Sunday, November 3, 2013

Running Your Real Estate Investing Business - Replying to Ads to Find Deals on Craigslist

If you've read my previous article about posting ads on CraigsList to find deals then you may have become a little discouraged about the number of responses I told you to expect. However, you'll be happy to read that replying to ads on CraigsList can keep you busy ALL DAY LONG, for as long as you want to reply and for as many days per week as you want to work. There is really no limit if you decide to trade your time for marketing in this method in all but the smallest of cities on CraigsList.

So, what do I mean when I say replying to ads to find deals on CraigsList?

Well, I mean actually calling (or, as a last resort, e-mailing) people that have ads posted on CraigsList and finding out about the property they have for sale. Or, as the case may be when replying to "for rent" ads, the property that they might not even know they have for sale.

How exactly do I recommend that you reply to ads? What I recommend varies depending on the type of ad you are replying to. There are two major categories that you should reply to: houses for sale and houses for rent.

Let's first talk about the houses for sale.

When replying to someone that has a house for sale, I recommend working through your basic script and filling out a Property Information Form so you can gather all the information you need for determining what you should offer to purchase the house. Most real estate courses and many real estate investing books come with a Property Information Form and a general script for gathering this information. You can also get one from the Wholesaler Control Panel if you are learning about how to wholesale real estate with my program.

The process is simple. Find ads for people that have houses for sale and call them to gather information about the property. Go out and actually see houses that are interesting to you (based on your deal analysis criteria).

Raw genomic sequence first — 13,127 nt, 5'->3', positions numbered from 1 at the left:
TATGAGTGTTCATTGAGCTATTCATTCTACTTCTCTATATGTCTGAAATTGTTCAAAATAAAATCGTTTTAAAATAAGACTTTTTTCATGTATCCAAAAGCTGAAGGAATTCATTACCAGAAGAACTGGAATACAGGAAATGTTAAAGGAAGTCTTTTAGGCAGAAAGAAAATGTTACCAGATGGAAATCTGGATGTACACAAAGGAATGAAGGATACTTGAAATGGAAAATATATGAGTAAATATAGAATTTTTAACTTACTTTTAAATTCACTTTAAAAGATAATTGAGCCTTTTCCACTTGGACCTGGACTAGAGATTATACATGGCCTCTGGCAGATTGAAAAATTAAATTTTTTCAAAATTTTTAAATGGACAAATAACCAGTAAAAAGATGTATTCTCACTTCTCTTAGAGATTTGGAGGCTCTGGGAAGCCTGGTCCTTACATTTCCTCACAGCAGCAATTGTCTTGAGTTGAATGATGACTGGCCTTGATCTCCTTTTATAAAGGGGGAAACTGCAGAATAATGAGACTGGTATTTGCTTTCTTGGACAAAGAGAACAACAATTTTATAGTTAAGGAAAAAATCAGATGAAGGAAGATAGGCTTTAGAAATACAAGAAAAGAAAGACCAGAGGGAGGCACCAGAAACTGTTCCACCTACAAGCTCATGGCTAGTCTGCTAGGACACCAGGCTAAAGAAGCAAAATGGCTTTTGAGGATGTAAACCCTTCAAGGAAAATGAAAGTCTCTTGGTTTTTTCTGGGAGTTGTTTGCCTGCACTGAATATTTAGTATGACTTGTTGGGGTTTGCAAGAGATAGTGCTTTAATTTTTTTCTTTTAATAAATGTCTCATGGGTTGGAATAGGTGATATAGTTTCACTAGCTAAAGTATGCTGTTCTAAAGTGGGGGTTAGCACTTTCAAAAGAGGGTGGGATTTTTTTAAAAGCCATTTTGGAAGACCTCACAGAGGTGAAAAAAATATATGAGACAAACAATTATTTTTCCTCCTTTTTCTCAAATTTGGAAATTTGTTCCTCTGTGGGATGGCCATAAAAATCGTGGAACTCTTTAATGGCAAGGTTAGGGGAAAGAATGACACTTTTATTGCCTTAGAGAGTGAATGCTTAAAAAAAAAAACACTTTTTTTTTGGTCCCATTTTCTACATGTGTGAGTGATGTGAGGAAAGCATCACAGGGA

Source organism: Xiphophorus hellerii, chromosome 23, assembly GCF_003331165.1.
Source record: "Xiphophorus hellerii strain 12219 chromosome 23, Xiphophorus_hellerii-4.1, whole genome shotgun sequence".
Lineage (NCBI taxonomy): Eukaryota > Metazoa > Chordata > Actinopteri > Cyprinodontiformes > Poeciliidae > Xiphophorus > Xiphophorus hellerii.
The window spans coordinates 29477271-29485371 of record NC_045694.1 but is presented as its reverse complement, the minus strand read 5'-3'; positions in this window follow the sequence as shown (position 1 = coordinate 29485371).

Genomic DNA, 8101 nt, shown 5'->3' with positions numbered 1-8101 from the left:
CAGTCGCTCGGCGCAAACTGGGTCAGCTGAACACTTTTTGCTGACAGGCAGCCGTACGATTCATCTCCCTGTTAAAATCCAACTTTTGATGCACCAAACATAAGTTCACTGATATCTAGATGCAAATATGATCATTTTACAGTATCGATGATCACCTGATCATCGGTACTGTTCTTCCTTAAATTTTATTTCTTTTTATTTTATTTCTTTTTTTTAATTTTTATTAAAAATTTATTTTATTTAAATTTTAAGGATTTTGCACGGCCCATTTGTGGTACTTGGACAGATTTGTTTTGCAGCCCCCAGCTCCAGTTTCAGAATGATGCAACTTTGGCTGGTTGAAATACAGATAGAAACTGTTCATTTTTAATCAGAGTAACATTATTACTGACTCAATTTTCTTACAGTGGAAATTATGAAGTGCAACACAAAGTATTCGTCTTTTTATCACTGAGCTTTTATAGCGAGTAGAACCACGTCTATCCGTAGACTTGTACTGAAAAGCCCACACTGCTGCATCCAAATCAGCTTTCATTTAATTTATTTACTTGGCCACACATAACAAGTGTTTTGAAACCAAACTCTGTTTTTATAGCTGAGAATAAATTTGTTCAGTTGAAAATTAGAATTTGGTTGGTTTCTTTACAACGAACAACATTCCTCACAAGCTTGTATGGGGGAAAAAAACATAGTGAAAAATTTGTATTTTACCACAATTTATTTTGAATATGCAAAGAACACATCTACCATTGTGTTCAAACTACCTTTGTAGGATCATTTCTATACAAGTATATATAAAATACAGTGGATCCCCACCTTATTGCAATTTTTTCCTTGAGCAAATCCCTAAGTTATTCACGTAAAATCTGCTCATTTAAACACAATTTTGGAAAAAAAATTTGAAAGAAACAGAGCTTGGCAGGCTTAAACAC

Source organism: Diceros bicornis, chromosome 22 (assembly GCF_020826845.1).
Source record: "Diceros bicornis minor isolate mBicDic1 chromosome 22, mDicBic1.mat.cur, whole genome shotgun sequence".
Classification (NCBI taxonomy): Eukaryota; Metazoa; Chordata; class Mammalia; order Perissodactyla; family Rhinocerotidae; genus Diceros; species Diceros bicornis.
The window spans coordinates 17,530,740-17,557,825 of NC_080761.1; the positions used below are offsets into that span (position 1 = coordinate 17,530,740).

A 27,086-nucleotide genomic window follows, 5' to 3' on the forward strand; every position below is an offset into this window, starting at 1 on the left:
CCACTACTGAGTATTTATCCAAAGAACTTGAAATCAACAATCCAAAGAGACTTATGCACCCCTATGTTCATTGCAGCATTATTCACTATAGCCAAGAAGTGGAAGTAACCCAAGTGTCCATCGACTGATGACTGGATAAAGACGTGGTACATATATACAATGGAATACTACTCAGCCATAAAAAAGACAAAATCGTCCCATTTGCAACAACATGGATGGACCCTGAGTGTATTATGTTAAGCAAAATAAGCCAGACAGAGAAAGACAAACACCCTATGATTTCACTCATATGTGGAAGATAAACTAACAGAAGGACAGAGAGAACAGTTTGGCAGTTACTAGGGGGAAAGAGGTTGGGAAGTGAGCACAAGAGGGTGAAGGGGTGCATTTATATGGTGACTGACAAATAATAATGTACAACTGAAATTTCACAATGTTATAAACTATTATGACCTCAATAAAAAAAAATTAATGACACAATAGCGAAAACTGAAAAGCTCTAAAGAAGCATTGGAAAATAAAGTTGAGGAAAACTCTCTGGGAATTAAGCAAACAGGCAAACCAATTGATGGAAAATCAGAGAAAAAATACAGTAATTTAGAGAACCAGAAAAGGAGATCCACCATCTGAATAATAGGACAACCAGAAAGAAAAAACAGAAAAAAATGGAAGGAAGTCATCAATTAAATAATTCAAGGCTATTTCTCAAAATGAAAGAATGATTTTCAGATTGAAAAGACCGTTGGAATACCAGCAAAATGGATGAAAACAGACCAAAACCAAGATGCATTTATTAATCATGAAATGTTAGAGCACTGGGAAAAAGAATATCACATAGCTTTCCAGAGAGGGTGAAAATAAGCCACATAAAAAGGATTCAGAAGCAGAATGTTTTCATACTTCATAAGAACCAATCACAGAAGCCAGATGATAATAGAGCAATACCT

Should you call houses that are listed with real estate agents/brokers? Personally - I think that you should, for many reasons that I will not discuss here - but it is up to you to decide whether to focus solely on For Sale By Owner or if you will consider buying a listed property if it is a good deal as well.

Let's move on to a much more powerful method that far fewer people are utilizing: calling for rent ads.

If a seller, or their agent/broker, is doing their job, they should be marketing the property like crazy to generate the largest volume of qualified calls. That's not the best thing for you as an investor who is trying to buy the property with as little competition as possible. So, what's great about calling the "for rent" ads to try to find sellers? Many of these people would be sellers, but have convinced themselves, for any of a dozen plus reasons, that they need to rent their property(ies).

If you call inquiring about the rental property and ask if they'd be willing to sell the property too, you often can find a few people out of ten that are interested. These are houses you can buy that are often not being advertised anywhere else... no one else in the world knows they're for sale except you and the landlord (now also called the seller).

The way you handle these calls does make a difference, but your personality is different than mine, so I will allow you to find your own comfort zone. For me, I inquire about the generalities of the property. Early in the conversation, I explain that I am a real estate investor. Depending on how the conversation goes, I might first ask about renting it with an option to buy. Or, I might also ask if they would sell it outright. Sometimes I get to this point by asking about
why they are renting it to begin with. They may tell me that they could not sell it quickly in the current market or that they bought another house and couldn't afford two mortgage payments so they found a tenant to help cover their note. These are all great reasons for you to buy it.

Since we already know that the seller was willing to rent, we know that they can afford to accept monthly payments (at whatever the rent amount was). In future articles on deal analysis, I will talk about specific offers that you can make if you know that the seller can afford to take monthly payments and doesn't need to be cashed out. This makes calling on "for rent" ads even more powerful.

With all the properties for sale and for rent in your market on CraigsList and the research and other work that goes into determining what to do with each house you get information on, you could easily book your day solid dealing with motivated sellers with only this one method of finding deals.

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